A March report from the Anti-Eviction Mapping Project says Berkeley’s ambitious plans to end single-family zoning must avoid past mistakes in South and West Berkeley if they want to prevent future displacement and housing inequity.
The group used data from the Berkeley Rent Stabilization Board, which commissioned the report, and found that efforts to increase homes by making the city denser could actually exacerbate the housing crisis without the correct anti-displacement measures in certain neighborhoods.
It argues that “upzoning,” or increasing housing density, has historically favored developers and caused more gentrification in Berkeley neighborhoods like Fourth Street, Downtown Berkeley and South Berkeley and displaced minority residents in favor of whiter, wealthier occupants.
Strengthening tenant protections, disincentivizing speculation and other anti-displacement measures are crucial if the city is going to add denser housing over the next decade, the report says.
“This is not about trying to stop upzoning; it’s about trying to center the tenants in the policy to make sure that we don’t make the same mistakes that we have during Urban Renewal,” said Leah Simon-Weisberg, chair of the rent board.
The report notes that the majority of people of color who live in Berkeley are renters, and zoning changes that increase housing options without measures to prevent the displacement of existing tenants would have an outsized effect on these groups.
It attributes these demographics to the city’s history of racist housing laws and redlining, which was also the motivation for the City Council to ban single-family zoning. It also includes a study on West Berkeley — with a focus on Fourth Street — to show that upzoning in that corridor increased gentrification and led to a whiter, wealthier neighborhood.
Advocates of increasing density say the report ignores existing tenant protections, lacks basis
The report outlines a path to creating a denser Berkeley with the City Council’s upzoning changes, but largely suggests these changes could be harmful if applied to South and Southwest Berkeley in the same way as wealthier, whiter neighborhoods like the Elmwood and North Berkeley.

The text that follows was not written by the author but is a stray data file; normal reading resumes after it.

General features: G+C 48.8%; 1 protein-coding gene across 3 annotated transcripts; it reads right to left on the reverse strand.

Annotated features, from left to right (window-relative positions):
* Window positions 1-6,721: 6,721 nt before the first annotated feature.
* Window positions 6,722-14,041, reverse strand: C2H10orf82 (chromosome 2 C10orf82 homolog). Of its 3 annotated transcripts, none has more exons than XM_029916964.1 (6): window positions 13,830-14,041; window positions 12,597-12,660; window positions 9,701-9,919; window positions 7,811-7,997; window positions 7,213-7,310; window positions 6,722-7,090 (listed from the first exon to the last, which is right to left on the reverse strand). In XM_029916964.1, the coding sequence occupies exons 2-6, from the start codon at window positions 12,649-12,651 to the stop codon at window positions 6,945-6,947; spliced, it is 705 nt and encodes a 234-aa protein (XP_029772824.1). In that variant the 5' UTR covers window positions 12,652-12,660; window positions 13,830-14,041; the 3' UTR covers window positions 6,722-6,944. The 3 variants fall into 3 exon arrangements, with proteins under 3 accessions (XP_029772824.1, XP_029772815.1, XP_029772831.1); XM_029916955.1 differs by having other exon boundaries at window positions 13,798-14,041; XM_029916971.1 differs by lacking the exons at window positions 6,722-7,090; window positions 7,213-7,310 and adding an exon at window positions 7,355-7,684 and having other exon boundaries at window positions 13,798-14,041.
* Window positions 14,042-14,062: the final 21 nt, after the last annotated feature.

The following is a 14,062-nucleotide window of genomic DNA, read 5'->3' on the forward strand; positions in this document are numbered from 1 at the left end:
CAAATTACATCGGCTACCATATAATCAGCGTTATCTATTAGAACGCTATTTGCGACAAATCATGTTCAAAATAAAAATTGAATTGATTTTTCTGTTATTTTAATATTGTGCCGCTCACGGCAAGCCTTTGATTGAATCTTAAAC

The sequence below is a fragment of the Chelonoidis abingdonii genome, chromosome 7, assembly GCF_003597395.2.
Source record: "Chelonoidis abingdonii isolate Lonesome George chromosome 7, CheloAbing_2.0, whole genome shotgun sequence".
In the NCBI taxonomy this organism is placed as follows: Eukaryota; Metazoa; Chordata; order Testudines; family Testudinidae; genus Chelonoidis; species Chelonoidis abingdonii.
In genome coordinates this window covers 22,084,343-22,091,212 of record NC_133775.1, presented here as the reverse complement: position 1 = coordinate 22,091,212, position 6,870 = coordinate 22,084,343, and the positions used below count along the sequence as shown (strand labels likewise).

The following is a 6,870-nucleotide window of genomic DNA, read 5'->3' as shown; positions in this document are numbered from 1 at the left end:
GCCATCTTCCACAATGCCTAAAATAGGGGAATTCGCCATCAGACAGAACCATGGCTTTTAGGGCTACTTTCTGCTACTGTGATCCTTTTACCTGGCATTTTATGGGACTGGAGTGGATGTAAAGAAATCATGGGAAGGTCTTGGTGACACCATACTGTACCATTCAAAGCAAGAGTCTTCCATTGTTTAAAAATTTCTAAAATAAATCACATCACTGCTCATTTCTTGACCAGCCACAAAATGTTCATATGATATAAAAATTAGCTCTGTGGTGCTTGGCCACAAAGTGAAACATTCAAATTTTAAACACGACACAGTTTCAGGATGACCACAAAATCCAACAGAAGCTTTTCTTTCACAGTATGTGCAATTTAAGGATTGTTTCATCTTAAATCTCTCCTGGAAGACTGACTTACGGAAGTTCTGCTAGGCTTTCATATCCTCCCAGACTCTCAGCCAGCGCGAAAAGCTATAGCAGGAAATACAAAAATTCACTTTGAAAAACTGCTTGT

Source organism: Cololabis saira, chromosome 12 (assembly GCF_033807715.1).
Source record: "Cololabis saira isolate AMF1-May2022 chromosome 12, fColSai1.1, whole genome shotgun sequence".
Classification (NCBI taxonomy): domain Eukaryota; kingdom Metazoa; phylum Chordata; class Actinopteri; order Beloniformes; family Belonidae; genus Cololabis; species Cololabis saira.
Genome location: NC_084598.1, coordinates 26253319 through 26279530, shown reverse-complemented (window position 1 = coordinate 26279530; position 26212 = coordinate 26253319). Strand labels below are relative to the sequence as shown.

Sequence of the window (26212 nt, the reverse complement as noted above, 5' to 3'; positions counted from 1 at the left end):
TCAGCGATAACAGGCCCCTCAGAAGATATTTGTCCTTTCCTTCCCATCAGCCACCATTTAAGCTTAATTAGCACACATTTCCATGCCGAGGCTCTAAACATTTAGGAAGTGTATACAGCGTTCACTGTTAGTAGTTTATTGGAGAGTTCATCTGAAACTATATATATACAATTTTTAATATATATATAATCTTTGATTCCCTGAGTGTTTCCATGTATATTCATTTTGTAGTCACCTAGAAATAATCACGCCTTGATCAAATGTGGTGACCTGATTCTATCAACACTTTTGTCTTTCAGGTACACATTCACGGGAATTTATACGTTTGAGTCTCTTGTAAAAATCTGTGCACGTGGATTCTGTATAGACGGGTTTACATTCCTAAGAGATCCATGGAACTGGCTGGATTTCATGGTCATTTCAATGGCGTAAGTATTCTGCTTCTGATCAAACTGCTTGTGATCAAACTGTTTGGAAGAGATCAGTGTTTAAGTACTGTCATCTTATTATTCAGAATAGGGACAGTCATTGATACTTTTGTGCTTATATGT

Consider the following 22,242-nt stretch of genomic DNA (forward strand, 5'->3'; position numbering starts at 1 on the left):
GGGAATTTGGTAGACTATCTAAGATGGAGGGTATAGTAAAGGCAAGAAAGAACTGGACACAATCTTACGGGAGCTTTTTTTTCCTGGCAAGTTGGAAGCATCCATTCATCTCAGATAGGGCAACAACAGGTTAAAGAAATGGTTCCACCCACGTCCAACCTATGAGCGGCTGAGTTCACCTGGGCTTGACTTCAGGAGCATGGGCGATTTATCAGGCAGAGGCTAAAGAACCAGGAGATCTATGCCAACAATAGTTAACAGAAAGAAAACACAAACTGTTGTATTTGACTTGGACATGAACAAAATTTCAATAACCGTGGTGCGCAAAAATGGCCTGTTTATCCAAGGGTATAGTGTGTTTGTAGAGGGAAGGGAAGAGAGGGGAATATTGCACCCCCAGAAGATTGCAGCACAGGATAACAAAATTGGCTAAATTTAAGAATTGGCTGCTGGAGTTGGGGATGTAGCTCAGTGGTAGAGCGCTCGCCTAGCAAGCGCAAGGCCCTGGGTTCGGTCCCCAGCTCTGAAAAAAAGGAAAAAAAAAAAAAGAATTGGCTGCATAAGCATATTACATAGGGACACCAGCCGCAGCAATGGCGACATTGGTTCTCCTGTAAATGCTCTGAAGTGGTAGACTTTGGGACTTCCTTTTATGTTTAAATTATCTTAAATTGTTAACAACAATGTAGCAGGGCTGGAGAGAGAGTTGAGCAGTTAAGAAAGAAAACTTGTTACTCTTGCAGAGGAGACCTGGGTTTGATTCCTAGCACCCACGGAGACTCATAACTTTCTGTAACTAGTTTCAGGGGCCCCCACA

West Berkeley Councilmember Terry Taplin said the report was incomplete in its data — for example, it didn’t include data that showed upzoning in downtown coincided with more Black residents in that neighborhood. This growth has historically involved student populations.
“I had hoped that the report would cover the impact of ’70s-era downzoning on Berkeley’s Black population over time. I was also surprised that the report neglected the growth of the Black population in the downtown, where we see the highest density,” Taplin said. “I was left wondering how exactly low density and downzoning prevents displacement.”
He said he wants to see more of a focus on supporting homeownership opportunities for “missing middle” households as the city continues its talks to update the Housing Element — a plan to add nearly 9,000 new units of housing in the city over the next decade.
Local density advocate Darrell Owens who has written about the city’s housing history similarly questioned its “selective” case studies. Owens has done independent research on neighborhoods like South and West Berkeley and said downzoning already caused many of the harms to Black populations that the report predicts for upzoning.
“[South Berkeley] already lost 75% of its Black population under downzoned conditions,” Owens said. “Under the status quo of single-family and quasi single-family zoning in South Berkeley, there’s been mass displacement.”
Owens said Berkeley already has some of the strongest anti-demolition and renter protections in the country, and continuing to push those forward would support the city’s upzoning plans, rather than leaving neighborhoods as they are.